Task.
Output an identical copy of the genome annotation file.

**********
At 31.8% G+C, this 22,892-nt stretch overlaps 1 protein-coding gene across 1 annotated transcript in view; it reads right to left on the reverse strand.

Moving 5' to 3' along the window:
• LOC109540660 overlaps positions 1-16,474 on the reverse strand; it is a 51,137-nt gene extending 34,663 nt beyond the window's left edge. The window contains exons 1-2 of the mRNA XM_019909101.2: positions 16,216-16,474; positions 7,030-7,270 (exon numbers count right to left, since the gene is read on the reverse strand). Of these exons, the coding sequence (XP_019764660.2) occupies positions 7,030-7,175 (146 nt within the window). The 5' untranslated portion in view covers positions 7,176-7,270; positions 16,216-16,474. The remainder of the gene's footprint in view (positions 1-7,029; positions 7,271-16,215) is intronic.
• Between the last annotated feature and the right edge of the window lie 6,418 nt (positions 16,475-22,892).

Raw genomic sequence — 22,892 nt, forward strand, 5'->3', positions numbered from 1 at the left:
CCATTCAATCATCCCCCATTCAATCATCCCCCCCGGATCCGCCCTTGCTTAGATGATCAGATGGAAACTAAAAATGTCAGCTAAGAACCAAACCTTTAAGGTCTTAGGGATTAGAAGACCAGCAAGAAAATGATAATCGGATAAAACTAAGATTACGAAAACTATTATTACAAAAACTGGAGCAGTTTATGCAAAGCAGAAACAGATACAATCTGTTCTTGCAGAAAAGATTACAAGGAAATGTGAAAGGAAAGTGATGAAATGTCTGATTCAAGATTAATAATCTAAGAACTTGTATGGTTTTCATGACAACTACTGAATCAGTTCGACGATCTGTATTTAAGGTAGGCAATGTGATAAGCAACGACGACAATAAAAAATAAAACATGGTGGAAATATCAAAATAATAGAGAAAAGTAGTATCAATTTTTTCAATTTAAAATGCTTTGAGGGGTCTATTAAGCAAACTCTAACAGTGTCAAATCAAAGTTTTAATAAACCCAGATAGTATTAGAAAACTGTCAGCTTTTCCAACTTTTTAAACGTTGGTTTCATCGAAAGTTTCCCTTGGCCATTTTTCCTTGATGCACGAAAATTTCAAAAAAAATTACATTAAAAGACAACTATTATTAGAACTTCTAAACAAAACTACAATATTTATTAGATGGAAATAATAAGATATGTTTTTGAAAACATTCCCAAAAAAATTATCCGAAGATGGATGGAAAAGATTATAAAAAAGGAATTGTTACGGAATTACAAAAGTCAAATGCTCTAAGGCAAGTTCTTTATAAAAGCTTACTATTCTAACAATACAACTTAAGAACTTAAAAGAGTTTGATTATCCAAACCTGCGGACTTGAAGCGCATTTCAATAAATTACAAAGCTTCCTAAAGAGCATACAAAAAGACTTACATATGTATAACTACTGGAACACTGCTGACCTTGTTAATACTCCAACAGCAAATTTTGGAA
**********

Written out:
At 31.8% G+C, this 22,892-nt stretch overlaps 1 protein-coding gene across 1 annotated transcript in view; it reads right to left on the reverse strand.

Moving 5' to 3' along the window:
• LOC109540660 overlaps positions 1-16,474 on the reverse strand; it is a 51,137-nt gene extending 34,663 nt beyond the window's left edge. The window contains exons 1-2 of the mRNA XM_019909101.2: positions 16,216-16,474; positions 7,030-7,270 (exon numbers count right to left, since the gene is read on the reverse strand). Of these exons, the coding sequence (XP_019764660.2) occupies positions 7,030-7,175 (146 nt within the window). The 5' untranslated portion in view covers positions 7,176-7,270; positions 16,216-16,474. The remainder of the gene's footprint in view (positions 1-7,029; positions 7,271-16,215) is intronic.
• Between the last annotated feature and the right edge of the window lie 6,418 nt (positions 16,475-22,892).

Raw genomic sequence — 22,892 nt, forward strand, 5'->3', positions numbered from 1 at the left:
CCATTCAATCATCCCCCATTCAATCATCCCCCCCGGATCCGCCCTTGCTTAGATGATCAGATGGAAACTAAAAATGTCAGCTAAGAACCAAACCTTTAAGGTCTTAGGGATTAGAAGACCAGCAAGAAAATGATAATCGGATAAAACTAAGATTACGAAAACTATTATTACAAAAACTGGAGCAGTTTATGCAAAGCAGAAACAGATACAATCTGTTCTTGCAGAAAAGATTACAAGGAAATGTGAAAGGAAAGTGATGAAATGTCTGATTCAAGATTAATAATCTAAGAACTTGTATGGTTTTCATGACAACTACTGAATCAGTTCGACGATCTGTATTTAAGGTAGGCAATGTGATAAGCAACGACGACAATAAAAAATAAAACATGGTGGAAATATCAAAATAATAGAGAAAAGTAGTATCAATTTTTTCAATTTAAAATGCTTTGAGGGGTCTATTAAGCAAACTCTAACAGTGTCAAATCAAAGTTTTAATAAACCCAGATAGTATTAGAAAACTGTCAGCTTTTCCAACTTTTTAAACGTTGGTTTCATCGAAAGTTTCCCTTGGCCATTTTTCCTTGATGCACGAAAATTTCAAAAAAAATTACATTAAAAGACAACTATTATTAGAACTTCTAAACAAAACTACAATATTTATTAGATGGAAATAATAAGATATGTTTTTGAAAACATTCCCAAAAAAATTATCCGAAGATGGATGGAAAAGATTATAAAAAAGGAATTGTTACGGAATTACAAAAGTCAAATGCTCTAAGGCAAGTTCTTTATAAAAGCTTACTATTCTAACAATACAACTTAAGAACTTAAAAGAGTTTGATTATCCAAACCTGCGGACTTGAAGCGCATTTCAATAAATTACAAAGCTTCCTAAAGAGCATACAAAAAGACTTACATATGTATAACTACTGGAACACTGCTGACCTTGTTAATACTCCAACAGCAAATTTTGGAA